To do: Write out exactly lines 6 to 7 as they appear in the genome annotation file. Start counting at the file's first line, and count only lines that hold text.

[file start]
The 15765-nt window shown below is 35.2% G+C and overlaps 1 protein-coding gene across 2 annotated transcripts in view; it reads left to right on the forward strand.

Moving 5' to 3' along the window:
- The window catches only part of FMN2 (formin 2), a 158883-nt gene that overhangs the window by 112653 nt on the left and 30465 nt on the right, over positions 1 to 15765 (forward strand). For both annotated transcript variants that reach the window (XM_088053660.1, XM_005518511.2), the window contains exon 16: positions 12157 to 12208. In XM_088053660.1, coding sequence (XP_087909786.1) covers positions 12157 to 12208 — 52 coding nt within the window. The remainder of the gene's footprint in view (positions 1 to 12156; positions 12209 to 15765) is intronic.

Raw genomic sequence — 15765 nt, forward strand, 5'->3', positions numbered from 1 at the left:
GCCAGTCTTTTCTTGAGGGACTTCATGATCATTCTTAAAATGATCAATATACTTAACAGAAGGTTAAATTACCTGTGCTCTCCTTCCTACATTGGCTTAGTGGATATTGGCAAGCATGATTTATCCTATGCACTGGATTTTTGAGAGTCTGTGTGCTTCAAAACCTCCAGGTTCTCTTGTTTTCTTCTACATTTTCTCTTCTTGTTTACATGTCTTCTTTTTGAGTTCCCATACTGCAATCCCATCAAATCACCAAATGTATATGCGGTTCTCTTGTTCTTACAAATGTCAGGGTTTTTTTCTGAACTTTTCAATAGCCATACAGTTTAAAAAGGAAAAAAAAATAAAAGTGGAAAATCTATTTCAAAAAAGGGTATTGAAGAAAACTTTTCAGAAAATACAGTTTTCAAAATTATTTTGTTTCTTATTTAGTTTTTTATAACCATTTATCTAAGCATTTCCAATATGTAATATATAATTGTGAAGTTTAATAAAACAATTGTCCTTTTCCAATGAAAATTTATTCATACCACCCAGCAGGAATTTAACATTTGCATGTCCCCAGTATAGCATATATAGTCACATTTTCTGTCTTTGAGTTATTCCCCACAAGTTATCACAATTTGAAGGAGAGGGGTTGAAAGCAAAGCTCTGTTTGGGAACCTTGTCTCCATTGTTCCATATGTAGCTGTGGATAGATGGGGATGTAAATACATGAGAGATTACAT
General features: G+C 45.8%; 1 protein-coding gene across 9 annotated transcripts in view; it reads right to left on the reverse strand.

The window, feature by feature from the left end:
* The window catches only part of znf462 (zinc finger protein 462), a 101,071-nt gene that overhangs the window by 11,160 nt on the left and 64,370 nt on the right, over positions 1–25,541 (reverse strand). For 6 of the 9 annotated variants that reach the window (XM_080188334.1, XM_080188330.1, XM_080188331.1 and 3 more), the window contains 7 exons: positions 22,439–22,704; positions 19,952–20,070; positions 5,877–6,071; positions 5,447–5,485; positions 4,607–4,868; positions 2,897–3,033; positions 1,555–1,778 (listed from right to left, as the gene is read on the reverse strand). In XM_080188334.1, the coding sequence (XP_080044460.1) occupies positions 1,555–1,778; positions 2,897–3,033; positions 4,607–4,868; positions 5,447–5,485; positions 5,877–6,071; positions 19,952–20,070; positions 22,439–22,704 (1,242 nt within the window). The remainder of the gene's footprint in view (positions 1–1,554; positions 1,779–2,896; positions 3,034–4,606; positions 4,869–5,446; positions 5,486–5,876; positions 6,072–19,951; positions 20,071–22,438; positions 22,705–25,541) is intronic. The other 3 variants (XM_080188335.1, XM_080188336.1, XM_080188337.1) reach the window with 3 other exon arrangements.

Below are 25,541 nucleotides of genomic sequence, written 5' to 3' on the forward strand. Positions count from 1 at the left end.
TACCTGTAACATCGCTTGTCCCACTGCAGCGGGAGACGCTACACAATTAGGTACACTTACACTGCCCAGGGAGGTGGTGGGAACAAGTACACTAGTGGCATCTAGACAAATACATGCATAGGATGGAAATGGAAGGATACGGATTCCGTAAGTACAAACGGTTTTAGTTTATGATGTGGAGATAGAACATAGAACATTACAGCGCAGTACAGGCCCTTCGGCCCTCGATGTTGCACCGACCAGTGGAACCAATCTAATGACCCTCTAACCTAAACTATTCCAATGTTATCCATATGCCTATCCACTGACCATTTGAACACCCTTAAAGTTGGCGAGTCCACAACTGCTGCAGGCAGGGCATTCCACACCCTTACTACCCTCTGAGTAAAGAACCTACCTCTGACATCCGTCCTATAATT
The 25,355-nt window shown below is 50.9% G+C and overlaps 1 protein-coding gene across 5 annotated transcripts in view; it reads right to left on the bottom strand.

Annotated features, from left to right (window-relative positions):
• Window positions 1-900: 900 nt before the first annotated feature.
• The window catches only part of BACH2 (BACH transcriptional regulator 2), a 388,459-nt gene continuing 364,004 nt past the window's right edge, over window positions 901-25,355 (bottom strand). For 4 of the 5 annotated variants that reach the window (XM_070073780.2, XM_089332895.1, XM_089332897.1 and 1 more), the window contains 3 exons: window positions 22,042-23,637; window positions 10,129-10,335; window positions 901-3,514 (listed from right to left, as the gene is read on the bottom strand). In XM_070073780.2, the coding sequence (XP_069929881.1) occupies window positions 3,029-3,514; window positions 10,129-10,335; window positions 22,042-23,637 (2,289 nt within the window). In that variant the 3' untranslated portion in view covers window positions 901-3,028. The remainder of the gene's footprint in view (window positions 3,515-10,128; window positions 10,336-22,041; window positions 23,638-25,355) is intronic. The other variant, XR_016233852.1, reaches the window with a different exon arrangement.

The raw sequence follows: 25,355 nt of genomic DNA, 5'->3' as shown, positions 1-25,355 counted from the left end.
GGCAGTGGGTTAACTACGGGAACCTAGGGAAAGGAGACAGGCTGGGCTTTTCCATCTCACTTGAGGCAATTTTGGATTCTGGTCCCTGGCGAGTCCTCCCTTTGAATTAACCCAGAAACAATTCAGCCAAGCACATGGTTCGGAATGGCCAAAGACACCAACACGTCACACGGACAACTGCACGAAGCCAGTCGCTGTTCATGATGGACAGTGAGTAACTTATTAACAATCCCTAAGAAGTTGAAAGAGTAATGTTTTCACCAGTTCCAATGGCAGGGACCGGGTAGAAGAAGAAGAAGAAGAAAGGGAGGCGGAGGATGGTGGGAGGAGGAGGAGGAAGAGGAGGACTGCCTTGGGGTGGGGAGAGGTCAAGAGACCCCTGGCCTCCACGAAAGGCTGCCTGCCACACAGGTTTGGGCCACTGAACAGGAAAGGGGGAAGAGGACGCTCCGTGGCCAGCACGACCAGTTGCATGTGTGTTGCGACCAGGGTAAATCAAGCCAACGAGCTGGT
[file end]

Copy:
General features: G+C 45.8%; 1 protein-coding gene across 9 annotated transcripts in view; it reads right to left on the reverse strand.

The window, feature by feature from the left end: